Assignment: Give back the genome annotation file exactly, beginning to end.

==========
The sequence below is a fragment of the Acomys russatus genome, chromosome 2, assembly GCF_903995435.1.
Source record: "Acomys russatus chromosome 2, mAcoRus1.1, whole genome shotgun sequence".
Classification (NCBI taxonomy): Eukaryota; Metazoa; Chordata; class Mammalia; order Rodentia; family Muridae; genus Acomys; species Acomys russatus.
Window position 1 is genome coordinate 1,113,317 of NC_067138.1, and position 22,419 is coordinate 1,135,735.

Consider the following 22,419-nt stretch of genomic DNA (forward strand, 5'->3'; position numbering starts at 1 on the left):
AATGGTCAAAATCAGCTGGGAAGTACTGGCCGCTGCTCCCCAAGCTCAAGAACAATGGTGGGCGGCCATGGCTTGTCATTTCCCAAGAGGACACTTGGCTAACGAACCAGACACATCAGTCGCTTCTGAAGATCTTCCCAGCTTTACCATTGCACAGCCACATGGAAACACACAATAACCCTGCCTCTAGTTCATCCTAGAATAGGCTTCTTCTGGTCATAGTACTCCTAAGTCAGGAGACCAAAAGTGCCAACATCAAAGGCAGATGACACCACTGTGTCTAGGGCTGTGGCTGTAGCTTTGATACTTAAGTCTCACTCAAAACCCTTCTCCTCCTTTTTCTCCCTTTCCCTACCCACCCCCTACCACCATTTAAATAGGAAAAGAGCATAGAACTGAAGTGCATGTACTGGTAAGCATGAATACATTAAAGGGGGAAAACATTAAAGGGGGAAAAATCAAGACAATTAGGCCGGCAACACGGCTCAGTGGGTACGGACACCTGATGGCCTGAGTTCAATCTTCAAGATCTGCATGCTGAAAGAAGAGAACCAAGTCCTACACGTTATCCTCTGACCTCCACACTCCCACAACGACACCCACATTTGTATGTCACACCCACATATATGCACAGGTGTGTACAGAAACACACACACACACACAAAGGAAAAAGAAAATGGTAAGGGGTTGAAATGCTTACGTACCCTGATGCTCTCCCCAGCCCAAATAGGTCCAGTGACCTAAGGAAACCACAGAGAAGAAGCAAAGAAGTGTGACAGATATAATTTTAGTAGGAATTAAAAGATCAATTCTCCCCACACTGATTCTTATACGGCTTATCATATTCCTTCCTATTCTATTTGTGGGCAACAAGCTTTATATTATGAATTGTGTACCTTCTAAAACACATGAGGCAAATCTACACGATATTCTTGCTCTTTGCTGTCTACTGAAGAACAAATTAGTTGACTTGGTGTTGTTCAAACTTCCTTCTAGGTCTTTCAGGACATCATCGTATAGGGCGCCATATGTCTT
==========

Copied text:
The sequence below is a fragment of the Acomys russatus genome, chromosome 2, assembly GCF_903995435.1.
Source record: "Acomys russatus chromosome 2, mAcoRus1.1, whole genome shotgun sequence".
Classification (NCBI taxonomy): Eukaryota; Metazoa; Chordata; class Mammalia; order Rodentia; family Muridae; genus Acomys; species Acomys russatus.
Window position 1 is genome coordinate 1,113,317 of NC_067138.1, and position 22,419 is coordinate 1,135,735.

Consider the following 22,419-nt stretch of genomic DNA (forward strand, 5'->3'; position numbering starts at 1 on the left):
AATGGTCAAAATCAGCTGGGAAGTACTGGCCGCTGCTCCCCAAGCTCAAGAACAATGGTGGGCGGCCATGGCTTGTCATTTCCCAAGAGGACACTTGGCTAACGAACCAGACACATCAGTCGCTTCTGAAGATCTTCCCAGCTTTACCATTGCACAGCCACATGGAAACACACAATAACCCTGCCTCTAGTTCATCCTAGAATAGGCTTCTTCTGGTCATAGTACTCCTAAGTCAGGAGACCAAAAGTGCCAACATCAAAGGCAGATGACACCACTGTGTCTAGGGCTGTGGCTGTAGCTTTGATACTTAAGTCTCACTCAAAACCCTTCTCCTCCTTTTTCTCCCTTTCCCTACCCACCCCCTACCACCATTTAAATAGGAAAAGAGCATAGAACTGAAGTGCATGTACTGGTAAGCATGAATACATTAAAGGGGGAAAACATTAAAGGGGGAAAAATCAAGACAATTAGGCCGGCAACACGGCTCAGTGGGTACGGACACCTGATGGCCTGAGTTCAATCTTCAAGATCTGCATGCTGAAAGAAGAGAACCAAGTCCTACACGTTATCCTCTGACCTCCACACTCCCACAACGACACCCACATTTGTATGTCACACCCACATATATGCACAGGTGTGTACAGAAACACACACACACACACAAAGGAAAAAGAAAATGGTAAGGGGTTGAAATGCTTACGTACCCTGATGCTCTCCCCAGCCCAAATAGGTCCAGTGACCTAAGGAAACCACAGAGAAGAAGCAAAGAAGTGTGACAGATATAATTTTAGTAGGAATTAAAAGATCAATTCTCCCCACACTGATTCTTATACGGCTTATCATATTCCTTCCTATTCTATTTGTGGGCAACAAGCTTTATATTATGAATTGTGTACCTTCTAAAACACATGAGGCAAATCTACACGATATTCTTGCTCTTTGCTGTCTACTGAAGAACAAATTAGTTGACTTGGTGTTGTTCAAACTTCCTTCTAGGTCTTTCAGGACATCATCGTATAGGGCGCCATATGTCTT